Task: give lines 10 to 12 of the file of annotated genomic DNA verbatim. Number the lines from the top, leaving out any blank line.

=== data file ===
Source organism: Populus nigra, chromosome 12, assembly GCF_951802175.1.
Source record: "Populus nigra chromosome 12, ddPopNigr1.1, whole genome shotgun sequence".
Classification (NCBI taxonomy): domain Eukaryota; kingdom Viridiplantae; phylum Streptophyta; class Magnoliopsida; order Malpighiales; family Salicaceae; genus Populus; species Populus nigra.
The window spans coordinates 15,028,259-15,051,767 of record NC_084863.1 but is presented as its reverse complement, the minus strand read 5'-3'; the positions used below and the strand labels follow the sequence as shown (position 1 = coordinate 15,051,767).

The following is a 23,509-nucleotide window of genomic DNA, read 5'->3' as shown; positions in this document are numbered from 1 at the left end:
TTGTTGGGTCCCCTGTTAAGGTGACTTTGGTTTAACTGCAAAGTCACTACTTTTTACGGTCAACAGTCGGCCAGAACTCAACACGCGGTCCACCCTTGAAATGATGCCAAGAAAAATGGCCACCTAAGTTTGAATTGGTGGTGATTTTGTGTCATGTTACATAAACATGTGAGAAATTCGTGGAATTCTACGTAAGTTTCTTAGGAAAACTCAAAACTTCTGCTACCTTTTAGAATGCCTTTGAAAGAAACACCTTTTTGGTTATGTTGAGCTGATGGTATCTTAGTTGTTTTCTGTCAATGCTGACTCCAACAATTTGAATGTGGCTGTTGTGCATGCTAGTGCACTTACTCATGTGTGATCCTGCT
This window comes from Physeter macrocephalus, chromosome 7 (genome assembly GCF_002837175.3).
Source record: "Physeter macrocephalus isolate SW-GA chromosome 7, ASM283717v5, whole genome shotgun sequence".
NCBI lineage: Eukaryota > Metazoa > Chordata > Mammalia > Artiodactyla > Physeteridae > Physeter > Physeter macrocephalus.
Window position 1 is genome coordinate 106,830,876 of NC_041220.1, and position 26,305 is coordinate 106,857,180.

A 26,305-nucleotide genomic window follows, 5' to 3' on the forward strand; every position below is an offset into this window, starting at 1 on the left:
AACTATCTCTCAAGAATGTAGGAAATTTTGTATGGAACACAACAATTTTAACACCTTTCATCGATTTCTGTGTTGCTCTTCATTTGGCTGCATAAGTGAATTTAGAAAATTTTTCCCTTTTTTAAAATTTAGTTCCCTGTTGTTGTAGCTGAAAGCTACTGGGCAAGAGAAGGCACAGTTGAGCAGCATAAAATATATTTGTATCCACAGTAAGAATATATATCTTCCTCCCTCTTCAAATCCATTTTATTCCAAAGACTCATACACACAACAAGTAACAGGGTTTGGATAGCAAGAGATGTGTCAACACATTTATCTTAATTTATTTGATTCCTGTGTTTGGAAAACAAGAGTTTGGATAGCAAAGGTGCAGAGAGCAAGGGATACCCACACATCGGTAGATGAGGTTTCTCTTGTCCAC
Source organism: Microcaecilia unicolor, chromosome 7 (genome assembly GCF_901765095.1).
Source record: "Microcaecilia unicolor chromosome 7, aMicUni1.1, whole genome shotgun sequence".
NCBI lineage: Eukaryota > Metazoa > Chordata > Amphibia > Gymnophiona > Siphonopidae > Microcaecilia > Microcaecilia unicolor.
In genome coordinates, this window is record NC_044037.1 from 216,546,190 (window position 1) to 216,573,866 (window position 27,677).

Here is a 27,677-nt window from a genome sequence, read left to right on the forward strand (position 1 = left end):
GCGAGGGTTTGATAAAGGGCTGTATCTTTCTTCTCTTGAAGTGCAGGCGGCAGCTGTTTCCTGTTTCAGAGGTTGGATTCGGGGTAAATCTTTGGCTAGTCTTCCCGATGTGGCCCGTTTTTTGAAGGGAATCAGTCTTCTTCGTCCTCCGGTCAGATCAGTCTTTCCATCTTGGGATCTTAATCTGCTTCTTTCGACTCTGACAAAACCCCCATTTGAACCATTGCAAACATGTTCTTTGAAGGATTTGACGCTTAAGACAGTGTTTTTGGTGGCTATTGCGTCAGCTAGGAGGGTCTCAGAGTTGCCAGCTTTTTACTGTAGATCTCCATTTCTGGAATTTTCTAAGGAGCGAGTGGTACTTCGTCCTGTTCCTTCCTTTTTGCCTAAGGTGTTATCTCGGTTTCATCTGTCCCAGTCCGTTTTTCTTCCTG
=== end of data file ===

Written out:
Window position 1 is genome coordinate 106,830,876 of NC_041220.1, and position 26,305 is coordinate 106,857,180.

A 26,305-nucleotide genomic window follows, 5' to 3' on the forward strand; every position below is an offset into this window, starting at 1 on the left:
AACTATCTCTCAAGAATGTAGGAAATTTTGTATGGAACACAACAATTTTAACACCTTTCATCGATTTCTGTGTTGCTCTTCATTTGGCTGCATAAGTGAATTTAGAAAATTTTTCCCTTTTTTAAAATTTAGTTCCCTGTTGTTGTAGCTGAAAGCTACTGGGCAAGAGAAGGCACAGTTGAGCAGCATAAAATATATTTGTATCCACAGTAAGAATATATATCTTCCTCCCTCTTCAAATCCATTTTATTCCAAAGACTCATACACACAACAAGTAACAGGGTTTGGATAGCAAGAGATGTGTCAACACATTTATCTTAATTTATTTGATTCCTGTGTTTGGAAAACAAGAGTTTGGATAGCAAAGGTGCAGAGAGCAAGGGATACCCACACATCGGTAGATGAGGTTTCTCTTGTCCAC